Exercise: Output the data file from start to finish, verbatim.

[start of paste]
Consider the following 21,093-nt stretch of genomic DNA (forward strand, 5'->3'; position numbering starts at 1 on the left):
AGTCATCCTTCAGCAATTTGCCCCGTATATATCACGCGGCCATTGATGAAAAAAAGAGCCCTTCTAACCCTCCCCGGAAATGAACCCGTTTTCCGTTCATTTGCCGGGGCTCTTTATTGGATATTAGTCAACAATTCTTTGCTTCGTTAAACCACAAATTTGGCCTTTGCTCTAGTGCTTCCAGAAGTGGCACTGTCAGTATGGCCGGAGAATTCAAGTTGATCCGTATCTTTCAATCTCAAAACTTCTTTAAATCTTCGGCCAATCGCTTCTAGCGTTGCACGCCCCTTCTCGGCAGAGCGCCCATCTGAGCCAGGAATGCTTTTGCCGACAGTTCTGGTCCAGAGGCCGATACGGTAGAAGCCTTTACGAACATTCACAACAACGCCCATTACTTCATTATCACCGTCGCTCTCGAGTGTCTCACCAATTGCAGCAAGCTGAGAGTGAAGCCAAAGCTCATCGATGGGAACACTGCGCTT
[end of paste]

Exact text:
Consider the following 21,093-nt stretch of genomic DNA (forward strand, 5'->3'; position numbering starts at 1 on the left):
AGTCATCCTTCAGCAATTTGCCCCGTATATATCACGCGGCCATTGATGAAAAAAAGAGCCCTTCTAACCCTCCCCGGAAATGAACCCGTTTTCCGTTCATTTGCCGGGGCTCTTTATTGGATATTAGTCAACAATTCTTTGCTTCGTTAAACCACAAATTTGGCCTTTGCTCTAGTGCTTCCAGAAGTGGCACTGTCAGTATGGCCGGAGAATTCAAGTTGATCCGTATCTTTCAATCTCAAAACTTCTTTAAATCTTCGGCCAATCGCTTCTAGCGTTGCACGCCCCTTCTCGGCAGAGCGCCCATCTGAGCCAGGAATGCTTTTGCCGACAGTTCTGGTCCAGAGGCCGATACGGTAGAAGCCTTTACGAACATTCACAACAACGCCCATTACTTCATTATCACCGTCGCTCTCGAGTGTCTCACCAATTGCAGCAAGCTGAGAGTGAAGCCAAAGCTCATCGATGGGAACACTGCGCTT